Back in 1990, soon after Mulayam Singh Yadav became chief minsiter of Uttar Pradesh for the first time, he launched a concerted campaign against English. When asked how people from different states of India would communicate if they did not have English as a common language, he said a link language would ultimately evolve.
Indeed, he promised this correspondent (whose mother tongue is Telugu) an interview in Telugu in six months’ time. No such interview materliased.
So much so good. But the truth is even today, the Samwajwadi Party chieftain would find it difficult to comprehend what a Chandrababu Naidu may be uttering in his mother tongue, which this correspondent would digest easily.
When Mulayam Singh promised to conduct his next interview with this correspondent was way back in August 1990, when he was spearheading an Angreji Hatao campaign, ably assisted by the then editor of PTI Bhasha, Dr Ved Pratap Vaidik.
If he has raked up the issue once again, and for good measure adding computers to his hate list, it is only for political purposes. If it comes to his own family, Mulayam knows only too well the advantages of English education. Which is why his own son was sent to a school that fined any of its students caught speaking in Hindi.
Much water has flown through the ganges ever since Mulayam tried to banish English from the gangetic plains with a little help from Bhairon Singh Shekhawat in Rajasthan, Sunderalal Patwa in Madhya Pradesh, Om Prakash Chauthala in Haryana. This grouping also had the blessings of the then president Zail Singh.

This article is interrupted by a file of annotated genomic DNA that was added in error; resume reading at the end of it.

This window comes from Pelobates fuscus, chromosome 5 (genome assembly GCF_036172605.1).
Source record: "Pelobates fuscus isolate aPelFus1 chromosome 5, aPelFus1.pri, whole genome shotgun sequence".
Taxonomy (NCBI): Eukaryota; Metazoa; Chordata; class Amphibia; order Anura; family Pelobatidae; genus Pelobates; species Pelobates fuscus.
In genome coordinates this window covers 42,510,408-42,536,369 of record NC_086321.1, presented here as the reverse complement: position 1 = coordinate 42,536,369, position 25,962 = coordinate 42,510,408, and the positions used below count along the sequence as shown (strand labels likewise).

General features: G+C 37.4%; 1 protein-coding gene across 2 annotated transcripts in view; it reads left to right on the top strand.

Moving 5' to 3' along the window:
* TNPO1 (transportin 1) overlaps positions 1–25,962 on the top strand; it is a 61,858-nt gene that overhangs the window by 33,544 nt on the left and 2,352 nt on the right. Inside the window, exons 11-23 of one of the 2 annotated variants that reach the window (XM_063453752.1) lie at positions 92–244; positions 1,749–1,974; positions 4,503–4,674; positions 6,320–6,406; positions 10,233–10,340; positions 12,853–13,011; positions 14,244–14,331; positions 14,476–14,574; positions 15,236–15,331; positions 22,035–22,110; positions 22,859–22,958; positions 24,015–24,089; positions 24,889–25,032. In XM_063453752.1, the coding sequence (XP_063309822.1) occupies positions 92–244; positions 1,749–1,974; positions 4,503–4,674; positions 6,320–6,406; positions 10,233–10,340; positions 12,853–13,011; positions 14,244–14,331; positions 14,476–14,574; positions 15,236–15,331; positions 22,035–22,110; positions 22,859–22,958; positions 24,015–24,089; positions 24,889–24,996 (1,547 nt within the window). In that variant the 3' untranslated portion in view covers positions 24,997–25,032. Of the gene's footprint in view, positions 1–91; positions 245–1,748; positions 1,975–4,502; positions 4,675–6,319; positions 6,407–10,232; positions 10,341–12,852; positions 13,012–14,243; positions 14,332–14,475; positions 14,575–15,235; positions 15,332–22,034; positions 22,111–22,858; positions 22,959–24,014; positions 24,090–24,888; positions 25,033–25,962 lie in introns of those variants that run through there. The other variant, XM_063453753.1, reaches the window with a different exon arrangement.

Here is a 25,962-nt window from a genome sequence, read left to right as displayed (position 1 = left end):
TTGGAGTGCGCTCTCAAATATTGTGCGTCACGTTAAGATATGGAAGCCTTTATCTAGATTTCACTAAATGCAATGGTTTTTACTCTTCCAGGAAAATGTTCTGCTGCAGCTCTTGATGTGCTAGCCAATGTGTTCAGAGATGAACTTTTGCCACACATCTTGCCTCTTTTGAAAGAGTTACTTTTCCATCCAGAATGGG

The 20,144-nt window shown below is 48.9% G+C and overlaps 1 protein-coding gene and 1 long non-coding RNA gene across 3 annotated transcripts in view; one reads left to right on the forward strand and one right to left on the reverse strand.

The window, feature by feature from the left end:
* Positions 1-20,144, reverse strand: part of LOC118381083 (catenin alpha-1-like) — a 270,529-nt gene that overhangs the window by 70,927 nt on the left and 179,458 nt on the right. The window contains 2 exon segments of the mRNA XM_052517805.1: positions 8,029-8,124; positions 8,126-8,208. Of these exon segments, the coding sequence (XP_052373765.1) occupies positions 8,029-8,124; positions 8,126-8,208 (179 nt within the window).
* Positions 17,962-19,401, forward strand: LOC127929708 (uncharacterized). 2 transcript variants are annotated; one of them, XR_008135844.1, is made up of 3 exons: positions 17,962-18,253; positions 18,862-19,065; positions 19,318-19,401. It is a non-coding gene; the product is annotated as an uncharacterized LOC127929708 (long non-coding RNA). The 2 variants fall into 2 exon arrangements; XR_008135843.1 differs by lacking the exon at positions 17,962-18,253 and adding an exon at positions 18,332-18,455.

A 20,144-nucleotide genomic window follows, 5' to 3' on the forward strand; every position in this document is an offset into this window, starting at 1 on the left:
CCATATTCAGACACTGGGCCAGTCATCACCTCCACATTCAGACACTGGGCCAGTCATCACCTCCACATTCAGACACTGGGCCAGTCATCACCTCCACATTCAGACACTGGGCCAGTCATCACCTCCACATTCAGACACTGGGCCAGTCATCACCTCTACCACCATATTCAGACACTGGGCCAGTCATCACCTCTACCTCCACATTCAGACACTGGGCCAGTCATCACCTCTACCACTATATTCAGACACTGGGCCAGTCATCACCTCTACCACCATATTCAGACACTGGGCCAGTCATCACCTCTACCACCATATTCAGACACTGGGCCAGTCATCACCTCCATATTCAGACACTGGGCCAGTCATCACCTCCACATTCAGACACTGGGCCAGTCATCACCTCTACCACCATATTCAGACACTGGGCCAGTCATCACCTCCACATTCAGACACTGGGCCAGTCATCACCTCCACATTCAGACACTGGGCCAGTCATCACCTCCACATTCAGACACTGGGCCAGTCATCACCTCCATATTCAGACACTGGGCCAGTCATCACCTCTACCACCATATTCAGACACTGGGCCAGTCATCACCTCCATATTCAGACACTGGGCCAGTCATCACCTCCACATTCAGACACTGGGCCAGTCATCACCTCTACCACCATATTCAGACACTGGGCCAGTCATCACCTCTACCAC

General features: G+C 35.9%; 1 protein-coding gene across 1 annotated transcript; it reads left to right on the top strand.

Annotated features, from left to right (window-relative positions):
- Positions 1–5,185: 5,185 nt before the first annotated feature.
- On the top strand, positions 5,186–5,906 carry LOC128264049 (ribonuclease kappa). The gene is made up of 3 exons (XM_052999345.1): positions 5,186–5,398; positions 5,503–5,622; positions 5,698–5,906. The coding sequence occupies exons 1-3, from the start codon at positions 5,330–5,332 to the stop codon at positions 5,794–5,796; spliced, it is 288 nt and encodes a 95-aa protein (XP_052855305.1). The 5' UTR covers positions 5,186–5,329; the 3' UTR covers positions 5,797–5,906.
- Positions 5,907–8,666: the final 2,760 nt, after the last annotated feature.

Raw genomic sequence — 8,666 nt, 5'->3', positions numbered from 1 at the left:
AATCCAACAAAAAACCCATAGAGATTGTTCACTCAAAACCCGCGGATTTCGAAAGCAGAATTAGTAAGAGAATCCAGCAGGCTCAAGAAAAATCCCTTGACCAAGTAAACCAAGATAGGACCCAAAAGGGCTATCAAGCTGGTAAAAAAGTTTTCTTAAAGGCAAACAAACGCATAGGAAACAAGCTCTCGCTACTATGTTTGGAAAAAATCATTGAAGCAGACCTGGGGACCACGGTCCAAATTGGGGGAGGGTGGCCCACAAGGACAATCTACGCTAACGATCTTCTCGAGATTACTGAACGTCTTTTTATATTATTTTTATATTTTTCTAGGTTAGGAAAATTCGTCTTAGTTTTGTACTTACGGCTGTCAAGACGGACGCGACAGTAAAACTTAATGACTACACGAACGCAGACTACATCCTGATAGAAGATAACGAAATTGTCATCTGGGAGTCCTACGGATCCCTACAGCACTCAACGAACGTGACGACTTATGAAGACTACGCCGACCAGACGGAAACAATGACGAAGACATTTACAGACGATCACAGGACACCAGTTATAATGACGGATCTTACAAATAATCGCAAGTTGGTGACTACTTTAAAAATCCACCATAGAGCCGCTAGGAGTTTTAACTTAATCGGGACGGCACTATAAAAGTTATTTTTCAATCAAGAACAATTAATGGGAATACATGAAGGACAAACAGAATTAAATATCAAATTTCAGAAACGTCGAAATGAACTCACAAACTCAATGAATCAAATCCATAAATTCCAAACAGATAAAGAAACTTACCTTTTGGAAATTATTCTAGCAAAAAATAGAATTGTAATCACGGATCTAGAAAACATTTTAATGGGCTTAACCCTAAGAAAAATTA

Few hours after the strongest voice from South came out with a screaming headline, the then prime minister VP Singh punctured the entire movement with an announcement over state-run Doordarshan with a promise of "continuing with English as the link language as long as all the non-Hindi speaking states wanted it."
Even the Hindi loving BJP has now toned down its strong stand given its penchant to grow as a pan India party and keen to make inroads into the South of the Vindhyas.
Mulayam Singh Yadav, of course does not have such compulsions and can get on with his crusade against English. His denial only stokes the worst fears of the English speaking elite that if he had a chance he would have banished English from UP.
Only he can not. Even Mulayam Sing Yadav as the chief minister had to take the help of the Queens language to shore up the image of the state as a progressive one to invite big investors, domestic and foreign.
His current diatribe against computers should be horrifying the aspiring ITwalas of UP. At a time when this contraption enables a person sitting in India to run a company anywhere on the globe, he wants his voters to stick to a sluggish work environment. By extension his logic would make ATMs vanish, as they are replacing bank employees.